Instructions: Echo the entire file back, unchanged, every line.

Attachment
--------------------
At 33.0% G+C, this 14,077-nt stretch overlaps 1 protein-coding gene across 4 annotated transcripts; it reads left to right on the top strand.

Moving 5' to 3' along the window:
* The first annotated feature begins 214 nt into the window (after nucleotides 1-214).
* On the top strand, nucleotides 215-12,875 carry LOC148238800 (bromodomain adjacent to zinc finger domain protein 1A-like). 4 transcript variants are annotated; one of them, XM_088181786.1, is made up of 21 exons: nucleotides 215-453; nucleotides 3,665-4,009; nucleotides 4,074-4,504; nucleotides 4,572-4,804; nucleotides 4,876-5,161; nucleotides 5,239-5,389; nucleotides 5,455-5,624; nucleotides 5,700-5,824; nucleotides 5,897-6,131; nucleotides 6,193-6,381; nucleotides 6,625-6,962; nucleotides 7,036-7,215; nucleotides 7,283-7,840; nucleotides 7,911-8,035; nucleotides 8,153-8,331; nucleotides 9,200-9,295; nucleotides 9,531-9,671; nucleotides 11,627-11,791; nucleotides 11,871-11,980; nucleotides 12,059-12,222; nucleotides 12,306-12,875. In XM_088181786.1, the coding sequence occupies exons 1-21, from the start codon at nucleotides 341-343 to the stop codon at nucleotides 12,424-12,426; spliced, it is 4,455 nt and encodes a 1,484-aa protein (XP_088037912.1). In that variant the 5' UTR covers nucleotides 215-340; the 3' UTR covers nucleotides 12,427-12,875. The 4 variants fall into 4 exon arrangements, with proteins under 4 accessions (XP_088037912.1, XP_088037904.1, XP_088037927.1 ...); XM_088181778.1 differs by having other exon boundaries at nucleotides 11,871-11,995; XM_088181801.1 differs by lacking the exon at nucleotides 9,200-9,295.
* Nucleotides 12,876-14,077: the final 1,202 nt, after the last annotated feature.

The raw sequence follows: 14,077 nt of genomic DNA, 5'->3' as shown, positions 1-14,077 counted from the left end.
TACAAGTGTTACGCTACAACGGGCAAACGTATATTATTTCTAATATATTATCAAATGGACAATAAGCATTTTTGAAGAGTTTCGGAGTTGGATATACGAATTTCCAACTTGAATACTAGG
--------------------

At 33.0% G+C, this 14,077-nt stretch overlaps 1 protein-coding gene across 4 annotated transcripts; it reads left to right on the top strand.

Moving 5' to 3' along the window:
* The first annotated feature begins 214 nt into the window (after nucleotides 1-214).
* On the top strand, nucleotides 215-12,875 carry LOC148238800 (bromodomain adjacent to zinc finger domain protein 1A-like). 4 transcript variants are annotated; one of them, XM_088181786.1, is made up of 21 exons: nucleotides 215-453; nucleotides 3,665-4,009; nucleotides 4,074-4,504; nucleotides 4,572-4,804; nucleotides 4,876-5,161; nucleotides 5,239-5,389; nucleotides 5,455-5,624; nucleotides 5,700-5,824; nucleotides 5,897-6,131; nucleotides 6,193-6,381; nucleotides 6,625-6,962; nucleotides 7,036-7,215; nucleotides 7,283-7,840; nucleotides 7,911-8,035; nucleotides 8,153-8,331; nucleotides 9,200-9,295; nucleotides 9,531-9,671; nucleotides 11,627-11,791; nucleotides 11,871-11,980; nucleotides 12,059-12,222; nucleotides 12,306-12,875. In XM_088181786.1, the coding sequence occupies exons 1-21, from the start codon at nucleotides 341-343 to the stop codon at nucleotides 12,424-12,426; spliced, it is 4,455 nt and encodes a 1,484-aa protein (XP_088037912.1). In that variant the 5' UTR covers nucleotides 215-340; the 3' UTR covers nucleotides 12,427-12,875. The 4 variants fall into 4 exon arrangements, with proteins under 4 accessions (XP_088037912.1, XP_088037904.1, XP_088037927.1 ...); XM_088181778.1 differs by having other exon boundaries at nucleotides 11,871-11,995; XM_088181801.1 differs by lacking the exon at nucleotides 9,200-9,295.
* Nucleotides 12,876-14,077: the final 1,202 nt, after the last annotated feature.

The raw sequence follows: 14,077 nt of genomic DNA, 5'->3' as shown, positions 1-14,077 counted from the left end.
TACAAGTGTTACGCTACAACGGGCAAACGTATATTATTTCTAATATATTATCAAATGGACAATAAGCATTTTTGAAGAGTTTCGGAGTTGGATATACGAATTTCCAACTTGAATACTAGG